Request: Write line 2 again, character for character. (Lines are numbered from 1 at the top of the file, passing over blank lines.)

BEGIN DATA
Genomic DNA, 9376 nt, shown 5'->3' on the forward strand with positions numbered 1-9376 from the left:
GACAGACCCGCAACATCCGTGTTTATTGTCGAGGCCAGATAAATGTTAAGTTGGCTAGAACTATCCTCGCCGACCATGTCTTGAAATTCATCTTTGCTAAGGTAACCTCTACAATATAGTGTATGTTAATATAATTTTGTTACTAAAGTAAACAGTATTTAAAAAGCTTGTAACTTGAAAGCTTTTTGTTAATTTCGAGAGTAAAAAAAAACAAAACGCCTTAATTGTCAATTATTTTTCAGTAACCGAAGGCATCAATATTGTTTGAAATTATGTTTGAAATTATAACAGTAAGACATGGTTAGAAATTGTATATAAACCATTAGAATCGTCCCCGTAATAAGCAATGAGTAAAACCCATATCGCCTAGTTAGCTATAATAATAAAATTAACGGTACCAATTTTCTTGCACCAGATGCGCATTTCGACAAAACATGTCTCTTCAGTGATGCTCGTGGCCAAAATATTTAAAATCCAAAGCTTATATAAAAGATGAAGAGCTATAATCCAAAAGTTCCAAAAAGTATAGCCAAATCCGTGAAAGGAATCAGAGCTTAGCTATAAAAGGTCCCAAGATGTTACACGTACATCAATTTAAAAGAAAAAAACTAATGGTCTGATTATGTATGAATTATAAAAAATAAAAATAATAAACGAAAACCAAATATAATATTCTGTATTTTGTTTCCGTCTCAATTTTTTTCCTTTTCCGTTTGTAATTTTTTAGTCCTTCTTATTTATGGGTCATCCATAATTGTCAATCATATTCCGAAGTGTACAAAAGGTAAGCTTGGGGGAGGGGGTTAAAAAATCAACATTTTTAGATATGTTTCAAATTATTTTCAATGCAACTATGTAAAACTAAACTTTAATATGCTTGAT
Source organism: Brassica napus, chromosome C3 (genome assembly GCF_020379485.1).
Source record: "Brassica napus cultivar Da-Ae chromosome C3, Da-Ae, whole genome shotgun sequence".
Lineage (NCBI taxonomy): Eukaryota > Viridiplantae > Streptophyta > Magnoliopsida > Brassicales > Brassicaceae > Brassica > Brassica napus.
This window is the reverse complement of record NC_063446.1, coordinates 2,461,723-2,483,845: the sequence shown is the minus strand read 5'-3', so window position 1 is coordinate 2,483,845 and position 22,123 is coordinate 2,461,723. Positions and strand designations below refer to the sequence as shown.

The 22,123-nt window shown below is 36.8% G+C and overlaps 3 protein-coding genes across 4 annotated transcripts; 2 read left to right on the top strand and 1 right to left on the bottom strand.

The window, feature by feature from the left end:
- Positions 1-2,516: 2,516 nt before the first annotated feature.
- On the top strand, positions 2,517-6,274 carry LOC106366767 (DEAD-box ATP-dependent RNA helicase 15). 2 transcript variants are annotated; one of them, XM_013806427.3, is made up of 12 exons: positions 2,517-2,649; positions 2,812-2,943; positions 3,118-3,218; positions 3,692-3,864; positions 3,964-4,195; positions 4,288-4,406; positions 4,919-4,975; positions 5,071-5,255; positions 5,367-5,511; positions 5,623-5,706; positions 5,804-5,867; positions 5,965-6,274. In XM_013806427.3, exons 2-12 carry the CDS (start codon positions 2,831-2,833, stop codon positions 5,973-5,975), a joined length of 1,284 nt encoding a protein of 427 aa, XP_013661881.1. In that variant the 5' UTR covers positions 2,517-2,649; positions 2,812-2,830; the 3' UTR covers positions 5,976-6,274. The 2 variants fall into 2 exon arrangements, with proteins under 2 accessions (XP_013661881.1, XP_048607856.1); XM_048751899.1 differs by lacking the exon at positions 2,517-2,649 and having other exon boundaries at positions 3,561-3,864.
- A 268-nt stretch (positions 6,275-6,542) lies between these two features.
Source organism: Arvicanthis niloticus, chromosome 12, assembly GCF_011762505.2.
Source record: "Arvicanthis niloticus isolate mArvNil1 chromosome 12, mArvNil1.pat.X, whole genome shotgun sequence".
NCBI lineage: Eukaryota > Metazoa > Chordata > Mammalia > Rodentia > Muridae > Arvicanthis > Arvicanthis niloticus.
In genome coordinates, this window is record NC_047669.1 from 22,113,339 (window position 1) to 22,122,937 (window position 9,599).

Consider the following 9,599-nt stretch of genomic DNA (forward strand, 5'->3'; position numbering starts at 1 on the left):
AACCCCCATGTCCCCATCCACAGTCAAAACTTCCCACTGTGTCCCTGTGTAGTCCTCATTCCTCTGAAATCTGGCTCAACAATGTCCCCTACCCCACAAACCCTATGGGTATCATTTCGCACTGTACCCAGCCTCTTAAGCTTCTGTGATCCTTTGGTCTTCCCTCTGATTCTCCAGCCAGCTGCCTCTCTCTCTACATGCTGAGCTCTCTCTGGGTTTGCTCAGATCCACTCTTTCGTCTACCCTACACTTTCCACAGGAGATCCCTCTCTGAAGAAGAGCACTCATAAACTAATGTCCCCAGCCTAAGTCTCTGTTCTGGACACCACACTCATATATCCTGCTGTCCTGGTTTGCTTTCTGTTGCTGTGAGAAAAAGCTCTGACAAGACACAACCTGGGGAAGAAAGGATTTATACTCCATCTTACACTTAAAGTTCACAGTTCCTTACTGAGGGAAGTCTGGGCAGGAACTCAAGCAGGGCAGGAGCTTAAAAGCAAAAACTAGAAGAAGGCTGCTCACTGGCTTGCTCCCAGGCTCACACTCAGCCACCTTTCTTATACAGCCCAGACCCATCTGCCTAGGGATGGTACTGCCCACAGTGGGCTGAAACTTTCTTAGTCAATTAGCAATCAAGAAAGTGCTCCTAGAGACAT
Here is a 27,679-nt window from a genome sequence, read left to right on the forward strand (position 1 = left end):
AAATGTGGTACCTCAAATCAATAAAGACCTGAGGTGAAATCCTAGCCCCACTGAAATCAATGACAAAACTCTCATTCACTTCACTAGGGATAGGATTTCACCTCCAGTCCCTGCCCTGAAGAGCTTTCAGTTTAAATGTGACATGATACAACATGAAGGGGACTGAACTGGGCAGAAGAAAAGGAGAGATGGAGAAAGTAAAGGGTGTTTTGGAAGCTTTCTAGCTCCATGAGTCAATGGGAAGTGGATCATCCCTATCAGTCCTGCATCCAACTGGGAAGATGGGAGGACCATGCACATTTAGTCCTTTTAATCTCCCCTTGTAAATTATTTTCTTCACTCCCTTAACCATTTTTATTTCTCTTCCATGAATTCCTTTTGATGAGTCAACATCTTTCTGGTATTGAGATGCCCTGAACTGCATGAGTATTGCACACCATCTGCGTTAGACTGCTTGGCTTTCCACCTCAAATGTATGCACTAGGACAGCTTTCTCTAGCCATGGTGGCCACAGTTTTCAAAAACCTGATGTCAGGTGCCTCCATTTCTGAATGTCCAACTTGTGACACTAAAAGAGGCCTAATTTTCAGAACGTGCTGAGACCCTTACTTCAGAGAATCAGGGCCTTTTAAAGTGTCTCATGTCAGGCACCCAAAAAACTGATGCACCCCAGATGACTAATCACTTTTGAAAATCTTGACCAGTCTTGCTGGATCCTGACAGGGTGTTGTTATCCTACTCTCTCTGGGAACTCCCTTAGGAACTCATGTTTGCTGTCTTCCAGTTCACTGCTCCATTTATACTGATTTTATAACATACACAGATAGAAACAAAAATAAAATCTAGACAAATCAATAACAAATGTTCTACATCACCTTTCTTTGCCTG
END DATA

GACAGACCCGCAACATCCGTGTTTATTGTCGAGGCCAGATAAATGTTAAGTTGGCTAGAACTATCCTCGCCGACCATGTCTTGAAATTCATCTTTGCTAAGGTAACCTCTACAATATAGTGTATGTTAATATAATTTTGTTACTAAAGTAAACAGTATTTAAAAAGCTTGTAACTTGAAAGCTTTTTGTTAATTTCGAGAGTAAAAAAAAACAAAACGCCTTAATTGTCAATTATTTTTCAGTAACCGAAGGCATCAATATTGTTTGAAATTATGTTTGAAATTATAACAGTAAGACATGGTTAGAAATTGTATATAAACCATTAGAATCGTCCCCGTAATAAGCAATGAGTAAAACCCATATCGCCTAGTTAGCTATAATAATAAAATTAACGGTACCAATTTTCTTGCACCAGATGCGCATTTCGACAAAACATGTCTCTTCAGTGATGCTCGTGGCCAAAATATTTAAAATCCAAAGCTTATATAAAAGATGAAGAGCTATAATCCAAAAGTTCCAAAAAGTATAGCCAAATCCGTGAAAGGAATCAGAGCTTAGCTATAAAAGGTCCCAAGATGTTACACGTACATCAATTTAAAAGAAAAAAACTAATGGTCTGATTATGTATGAATTATAAAAAATAAAAATAATAAACGAAAACCAAATATAATATTCTGTATTTTGTTTCCGTCTCAATTTTTTTCCTTTTCCGTTTGTAATTTTTTAGTCCTTCTTATTTATGGGTCATCCATAATTGTCAATCATATTCCGAAGTGTACAAAAGGTAAGCTTGGGGGAGGGGGTTAAAAAATCAACATTTTTAGATATGTTTCAAATTATTTTCAATGCAACTATGTAAAACTAAACTTTAATATGCTTGAT